Lighting Design in Museums

In museums natural lighting isn’t used because it can damage the artifacts and other rare oddities. This is because ultraviolet light can harm artworks and other rare and fragile objects by causing dyes and pigments to fade over time. However in recent years museums have started letting the natural light in.

There was a huge movement for the black box concept in galleries and museums about 30 years ago, Cutting off everything from the outside world. But In recent year museums have started to let in the natural light as it is more effective at showing off the artwork

With the development of lighting technology, there has been a move to create galleries and museums that are brighter and capturing daylight where possible. The lights used are so small and well concealed that they are not always visible to the naked eye.

Many museums now want to use more sunlight as it is more dynamic and is of a better quality. However, use of daylight presents many technical challenges so it has to be done correctly. The

technology is there to just let the right amount of sunlight in without damaging objects within the museum. Despite this the black box concept is still widely used due to the fragility of some objects

There are a few ways museums and galleries stop too much natural light from touching the objects. Some museums place a light reduction mesh onto windows to dramatically reduce daylight .so that not that much ultraviolet radiation touches the artwork or artifacts. An example of this is at the Cumberland art gallery at Hampton court palace. A way to keep out the natural light entirely is by having a black box which is a room with no way of any natural light entering and is only lit by artificial light. This is mainly seen in galleries rather than museums but is used in museums as well.

Daylight is a highly variable and sometimes unpredictable light source which is why museums and galleries that use the glass lantern design have a particularly difficult time controlling light levels into the top floors of these buildings Daylight within these spaces are designed to be highly flexible, allowing the objects to be viewed under the exact daylight conditions required. Complex shading systems are extensively designed over many months so that the lighting will be exactly right.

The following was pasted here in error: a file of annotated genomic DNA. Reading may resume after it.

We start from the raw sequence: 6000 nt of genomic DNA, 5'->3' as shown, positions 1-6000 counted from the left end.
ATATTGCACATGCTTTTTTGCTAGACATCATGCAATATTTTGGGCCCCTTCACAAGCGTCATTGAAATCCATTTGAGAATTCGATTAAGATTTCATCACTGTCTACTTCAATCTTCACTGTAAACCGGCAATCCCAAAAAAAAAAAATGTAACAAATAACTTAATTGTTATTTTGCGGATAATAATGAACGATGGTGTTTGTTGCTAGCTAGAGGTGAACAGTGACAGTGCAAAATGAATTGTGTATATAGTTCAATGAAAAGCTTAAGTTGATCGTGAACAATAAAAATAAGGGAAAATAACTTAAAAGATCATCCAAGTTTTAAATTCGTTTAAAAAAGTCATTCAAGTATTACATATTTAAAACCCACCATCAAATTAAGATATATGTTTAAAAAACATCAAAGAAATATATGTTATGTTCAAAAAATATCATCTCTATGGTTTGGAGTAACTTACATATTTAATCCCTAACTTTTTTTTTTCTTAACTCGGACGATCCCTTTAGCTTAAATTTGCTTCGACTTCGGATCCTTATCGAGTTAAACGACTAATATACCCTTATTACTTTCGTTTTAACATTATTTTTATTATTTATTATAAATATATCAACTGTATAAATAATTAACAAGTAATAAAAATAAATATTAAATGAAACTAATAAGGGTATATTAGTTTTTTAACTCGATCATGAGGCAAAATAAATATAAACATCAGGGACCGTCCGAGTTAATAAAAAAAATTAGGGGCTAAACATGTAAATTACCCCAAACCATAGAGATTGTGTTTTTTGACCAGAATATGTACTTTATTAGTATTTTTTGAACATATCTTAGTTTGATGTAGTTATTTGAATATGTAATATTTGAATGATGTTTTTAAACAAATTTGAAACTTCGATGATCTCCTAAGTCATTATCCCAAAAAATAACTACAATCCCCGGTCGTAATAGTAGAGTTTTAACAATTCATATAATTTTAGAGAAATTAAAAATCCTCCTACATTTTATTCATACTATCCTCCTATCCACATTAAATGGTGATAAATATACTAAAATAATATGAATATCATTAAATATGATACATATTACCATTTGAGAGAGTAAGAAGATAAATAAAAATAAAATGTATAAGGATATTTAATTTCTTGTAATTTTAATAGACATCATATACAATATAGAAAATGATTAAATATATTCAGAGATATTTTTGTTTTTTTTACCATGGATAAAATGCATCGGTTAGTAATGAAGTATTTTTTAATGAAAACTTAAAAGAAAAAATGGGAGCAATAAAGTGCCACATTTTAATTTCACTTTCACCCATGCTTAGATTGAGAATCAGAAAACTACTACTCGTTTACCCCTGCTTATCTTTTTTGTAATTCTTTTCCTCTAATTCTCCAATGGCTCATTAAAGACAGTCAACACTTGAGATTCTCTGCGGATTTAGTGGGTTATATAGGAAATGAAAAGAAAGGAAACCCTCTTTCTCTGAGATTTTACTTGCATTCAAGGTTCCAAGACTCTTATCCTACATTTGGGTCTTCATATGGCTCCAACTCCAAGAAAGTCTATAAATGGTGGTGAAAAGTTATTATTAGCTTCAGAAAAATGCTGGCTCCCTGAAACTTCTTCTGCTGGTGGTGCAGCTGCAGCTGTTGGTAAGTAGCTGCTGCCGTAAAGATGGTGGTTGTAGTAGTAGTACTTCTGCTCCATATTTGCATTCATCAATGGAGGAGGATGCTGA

This daylight solution comprises of two layers of glass and two motorized roller shades. Each shade type and panel is individually controlled. conservators use a touch based graphical controlled system which allows them to control and personalise the daylight conditions in the space by using tablets, phones or laptops. This allows them to work in a shaded or diffused lighting area without affecting anyone else.

Some of the new museums and galleries feature barrel-vaulted ceilings which make the ceiling arched and helps light as it is reflected off the ceiling. For example the Harvard art museum features this style of ceiling and everything mentioned in the previous two paragraphs. The lighting company that worked on the extension of the Harvard art museum worked closely with the lights manufacturer to manufacture a monopoint spotlight that worked with the ceilings structure. The system used a threaded, three inch round mounting hole which can accept spotlight or wall wash up fixtures. when not in use each mounting point is capped by a round plate to match the ceilings finish.

The Wessex gallery in Salisbury museum was a definite smaller project than the Harvard art museum as the only goal it wanted to achieve was the feel that the gallery was outside. To achieve this, the gallery’s designer proposed floor to ceiling blown up photographs of natural landscapes, mostly of sites where the archaeological artifacts on display had been found.

For the ceiling, the lighting designer suggested that the graphics should be well lit to make thee scenes bright and give the impression of being outdoors. This managed to be achieved by lifting the new ceiling up at the perimeter and concealing a continuous strip of 2400 LEDs that wash down the walls and light up the photos. The rest of the ceiling has LED down lights installed, whilst the display cases  are lit by fibre optics which are powered by an LED central light box. All of the electric lighting is individually dimmable to enable the lighting designers to fine tune  the light level on each artifact.